I think punk is whatever it wants to be. As a teenager, I got turned off by how homogeneous it had become in the early aughts. Punk to me was this revelation that I’m allowed to be myself and like whatever I want, and fuck you if you have a problem with it. I get pretty annoyed by this contrarian attitude of people hating on things that aren’t quintessential “punk.” There is plenty of music that is most definitely not Punk that possesses the same spirit.

Andrew:
You last released an album in 2019 with Another Whiff. With all this time off, can we hope for a new album soon?

Rory:
We’ve written so many songs between the three of us having so much spare time and a studio readily available that we might have two albums by the time we can go back on tour.

Andrew:
Your last album was with Dig! Records. They’re a pretty cool label and have some really great young and interesting artists. How has it been working with Dig! Records?

Rory:
It’s been great. Tim is awesome and has been super helpful getting this record out there. All the bands on Dig! are fantastic as well. It’s a good feeling to be in such great company on a label. 

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Andrew:
One of the cool things I’ve noticed is that both your albums have been released on cassette and vinyl. Vinyl is obviously making a huge comeback, and cassettes are as well, albeit to a lesser degree. What went in to the decision to focus on those two old school, analog formats?

Rory:
It’s the medium we all buy our music on really. I started buying records from this antique store down the street from me when I was in high school. I think streaming has made CDs sort of obsolete. So, we’ve never bothered making any.

Andrew:
This has been an unusual time, but we’ve still seen a lot of great music released. What were some of your “must have” albums of 2020?

Rory:
I’m still always digging for some hidden gems from the past, but we’ve all been liking the new Speedways, Tommy & The Commies and the Spits stuff.

Andrew:
Are you into vinyl? Tapes? CDs? Or are you all digital now? Where do you like to shop for music?

Rory:
I DJ on the weekends, I usually and pretty much exclusively buy vinyl. But, I like being able to listen to stuff I’ve never heard on streaming apps. I shop at some different local record stores, but I always like digging at thrift stores or antique stores.

Andrew:
What are some things within the industry that you would like to see change for the better of both the fans and artists alike?

Rory:
Bands being paid properly from streaming services definitely needs to be figured out. Bands getting paid in general. I don’t think it’s un-punk to not have to live hand-to-mouth.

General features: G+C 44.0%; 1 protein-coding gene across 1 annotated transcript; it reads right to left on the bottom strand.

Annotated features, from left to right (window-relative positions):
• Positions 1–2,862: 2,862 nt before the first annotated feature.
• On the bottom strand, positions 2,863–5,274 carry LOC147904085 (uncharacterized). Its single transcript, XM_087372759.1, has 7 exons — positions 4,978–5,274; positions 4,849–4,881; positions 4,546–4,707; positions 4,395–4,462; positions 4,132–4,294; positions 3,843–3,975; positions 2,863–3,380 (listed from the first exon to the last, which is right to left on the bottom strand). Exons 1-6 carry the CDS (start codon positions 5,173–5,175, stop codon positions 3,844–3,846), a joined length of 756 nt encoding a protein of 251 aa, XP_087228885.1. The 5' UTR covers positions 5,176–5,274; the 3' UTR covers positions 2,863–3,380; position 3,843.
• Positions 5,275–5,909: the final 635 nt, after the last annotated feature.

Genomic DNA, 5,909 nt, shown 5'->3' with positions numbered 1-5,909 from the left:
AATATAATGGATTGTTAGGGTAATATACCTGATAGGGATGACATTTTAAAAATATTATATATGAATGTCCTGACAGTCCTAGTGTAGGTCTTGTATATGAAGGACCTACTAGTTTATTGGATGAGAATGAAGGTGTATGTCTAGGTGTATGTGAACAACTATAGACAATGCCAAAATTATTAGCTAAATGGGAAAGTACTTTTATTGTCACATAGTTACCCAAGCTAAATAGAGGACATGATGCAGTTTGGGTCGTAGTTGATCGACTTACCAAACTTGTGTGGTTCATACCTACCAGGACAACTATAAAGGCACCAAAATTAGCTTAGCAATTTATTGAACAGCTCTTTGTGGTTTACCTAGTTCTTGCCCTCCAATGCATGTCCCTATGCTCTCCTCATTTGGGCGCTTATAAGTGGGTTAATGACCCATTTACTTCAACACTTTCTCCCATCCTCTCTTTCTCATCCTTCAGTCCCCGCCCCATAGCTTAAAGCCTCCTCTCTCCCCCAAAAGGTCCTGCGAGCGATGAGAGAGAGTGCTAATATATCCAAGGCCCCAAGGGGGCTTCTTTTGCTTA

Andrew:
Last question. What advice do you have for young bands just getting started? Is there anything else you want us all to know?

Rory:
Don’t waste your money on some studio that doesn’t understand what you’re trying to do. Take whatever you can get your hands on and record your songs. Get whatever merch you can made and then hit the road. Who cares if you’re marginally popular in your hometown?

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Interested in diving deeper into the work of The Whiffs? Check out the link below:

Dig this interview? Check out the full archives of Vinyl Writer Interviews, by Andrew Daly, here: www.vinylwritermusic.com/interview

Published by Andrew Daly

Since he was a young child growing up on Long Island, NY, Andrew has always loved writing and collecting physical music. After losing his life-long vinyl collection in 2014, Andrew began his vinyl collection from scratch again when he met his future wife Angela in 2015. Andrew’s love of music only further blossomed as his collection spanned all genres possible. After amassing 5,000 albums, Andrew knew it was time to finally follow his dream, and thus, Vinyl Writer Music was born. Present-day, Andrew is proud to share his love of music with the world through his writing, and the result is nothing short of beautiful: articles and interviews written by a music addict, for fellow music addicts. Andrew lives on Long Island with his wife Angela and their four cats, Oliver, Patrick, Charlie, and Kevin. Andrew works as a Horticultural Operations Manager by day and runs the Vinyl Writer Music website by night. Andrew is also the admin of several Facebook groups dedicated to music.